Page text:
The high-profile case of Sir Cliff Richard OBE v The BBC & Chief Constable of South Yorkshire Police  EWHC 1666 (Ch) provided guidance in relation to commenting on incurred costs of a Budget and the capped charges for Costs Budget Preparation and Costs Management. Victoria Stewart, Costs Lawyer, PIC, reports.
Firstly, in its skeleton argument, the BBC was of the opinion that the Claimant’s incurred costs were unreasonable and grossly disproportionate and invited the Court to register its strong disapproval. The Court responded, asking the BBC to formulate what comments they would like the Court to make and the BBC suggested: “The incurred costs based on information available appear to be excessive and disproportionate”.
The Court was not persuaded that a comment should be made for the reasons given by the BBC. The Court was concerned that making a comment could unfairly skew a detailed assessment at a later stage. That consideration, set against there being no real benefit to the BBC in making such a comment, other than a short term tactical advantage, led the Court to conclude that in the exercise of their discretion, the Court should reject the BBC’s request.
A comment is not a finding of fact, but merely a matter to be taken into account. Making a comment does bear the risk, however, that on a detailed assessment disproportionate weight might be given to it, although the comment is based on limited information.
The Court ultimately declined to make any comments on the incurred costs in the Claimant’s Budget. The Court did not accept the BBC’s submission that there was a danger that, if a comment is not made, a Costs Judge at Detailed Assessment would proceed on the basis that the costs were both reasonable and proportionate.
It would seem, like the trend with recent case law, that parties would need a good reason to have the Court record their comments on the incurred costs in a Budget. The generic reasons of ‘substantial’, ‘too high’, ‘excessive’, ‘unreasonable’ and ‘disproportionate’ are not case specific or well-founded.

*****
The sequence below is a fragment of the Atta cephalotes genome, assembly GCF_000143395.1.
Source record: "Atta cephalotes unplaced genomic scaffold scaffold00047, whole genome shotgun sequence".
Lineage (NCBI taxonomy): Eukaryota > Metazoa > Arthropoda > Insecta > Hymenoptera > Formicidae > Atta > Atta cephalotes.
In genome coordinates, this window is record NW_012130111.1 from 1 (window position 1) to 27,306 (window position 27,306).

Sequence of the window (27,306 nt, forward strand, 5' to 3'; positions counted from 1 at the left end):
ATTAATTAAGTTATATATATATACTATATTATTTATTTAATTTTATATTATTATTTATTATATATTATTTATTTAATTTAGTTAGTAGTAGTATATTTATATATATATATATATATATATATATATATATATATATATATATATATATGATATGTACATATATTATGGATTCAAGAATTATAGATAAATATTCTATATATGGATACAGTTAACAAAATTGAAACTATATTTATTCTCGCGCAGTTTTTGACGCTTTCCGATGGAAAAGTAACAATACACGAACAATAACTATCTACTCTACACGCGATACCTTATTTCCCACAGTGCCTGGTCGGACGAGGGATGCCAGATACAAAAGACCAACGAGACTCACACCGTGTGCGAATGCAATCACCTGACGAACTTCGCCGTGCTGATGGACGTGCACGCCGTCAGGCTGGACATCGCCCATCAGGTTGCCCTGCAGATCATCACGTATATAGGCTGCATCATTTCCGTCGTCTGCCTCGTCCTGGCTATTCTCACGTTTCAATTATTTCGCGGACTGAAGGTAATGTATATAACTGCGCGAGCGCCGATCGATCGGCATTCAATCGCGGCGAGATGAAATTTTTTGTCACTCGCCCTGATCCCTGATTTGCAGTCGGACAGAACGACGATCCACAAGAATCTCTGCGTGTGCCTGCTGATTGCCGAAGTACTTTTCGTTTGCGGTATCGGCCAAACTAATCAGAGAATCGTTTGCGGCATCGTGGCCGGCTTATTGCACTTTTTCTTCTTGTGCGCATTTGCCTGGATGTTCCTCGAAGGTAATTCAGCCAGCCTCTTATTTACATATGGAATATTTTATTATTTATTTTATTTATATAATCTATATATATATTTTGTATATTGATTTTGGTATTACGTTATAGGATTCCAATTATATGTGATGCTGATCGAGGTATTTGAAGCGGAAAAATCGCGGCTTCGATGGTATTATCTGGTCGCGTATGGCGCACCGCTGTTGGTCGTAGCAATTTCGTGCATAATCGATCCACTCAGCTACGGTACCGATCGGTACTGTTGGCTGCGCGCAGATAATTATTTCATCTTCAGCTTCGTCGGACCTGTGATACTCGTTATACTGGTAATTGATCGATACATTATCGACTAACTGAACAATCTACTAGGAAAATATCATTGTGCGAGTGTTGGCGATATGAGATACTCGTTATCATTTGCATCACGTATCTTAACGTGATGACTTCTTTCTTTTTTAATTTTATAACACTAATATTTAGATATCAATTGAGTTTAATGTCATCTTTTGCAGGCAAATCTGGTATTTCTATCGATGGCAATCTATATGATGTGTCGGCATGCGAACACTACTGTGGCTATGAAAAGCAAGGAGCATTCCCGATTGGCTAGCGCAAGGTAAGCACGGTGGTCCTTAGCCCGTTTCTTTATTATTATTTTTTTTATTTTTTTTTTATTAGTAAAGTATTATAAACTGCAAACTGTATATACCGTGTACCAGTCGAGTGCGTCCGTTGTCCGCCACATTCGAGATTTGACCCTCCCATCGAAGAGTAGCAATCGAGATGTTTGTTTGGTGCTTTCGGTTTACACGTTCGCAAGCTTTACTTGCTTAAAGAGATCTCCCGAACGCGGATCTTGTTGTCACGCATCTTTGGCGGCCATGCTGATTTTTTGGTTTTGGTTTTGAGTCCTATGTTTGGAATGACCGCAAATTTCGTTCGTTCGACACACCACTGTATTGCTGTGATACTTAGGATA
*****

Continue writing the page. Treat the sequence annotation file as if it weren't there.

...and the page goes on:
Secondly, the Court was asked by the Claimant to declare the budgeting procedural steps in this case exceptional and, therefore, the cap imposed by Practice Direction 3E para.7.2 for the charging of the Costs Budget Preparation and Costs Management can be ignored (i.e. 1%/£1000 and 2%).
There is no guidance as to what ‘exceptional’ means in terms of budgeting. The factors put forward by the Claimant in this case to evidence that this matter was exceptional were, first, that two budgets were prepared in advance of the CMC on the basis of a split trial, with the consequence, subsequently, that further work had to be undertaken.
Secondly, there was redrafting of the budgets following on from that hearing – a hearing at which the parties were ready to deal with costs management but it was deferred pursuant to the order of the Judge.
Thirdly, at the hearing that this Judgment relates to, there had been a request by the BBC for comments to be made on the incurred costs in the Claimant’s Budget, which was rejected.
The Court confirmed that the circumstances around Costs Budgeting and Costs Management in this case were exceptional. The Court did not consider that ‘exceptional’ meant wholly exceptional but it meant something to the effect that the circumstances of the Costs Budgeting process in this case were significantly out of the norm.
The fact that a case may involve further unexpected work is not in itself exceptional but the aforementioned factors, taken together – and in particular the issue relating to comments – should take this case into the exceptional category. The Court, therefore, lifted the cap for Budget Preparation and Costs Management fees.
In certain cases Costs Budgeting is not the simple and streamlined process Jackson expected it to be. A change in the direction of the case and the Defendant’s conduct is not taken into account in the Costs Budget charging cap. This case gives parties some scope to argue departure from the cap when the process becomes more complex.
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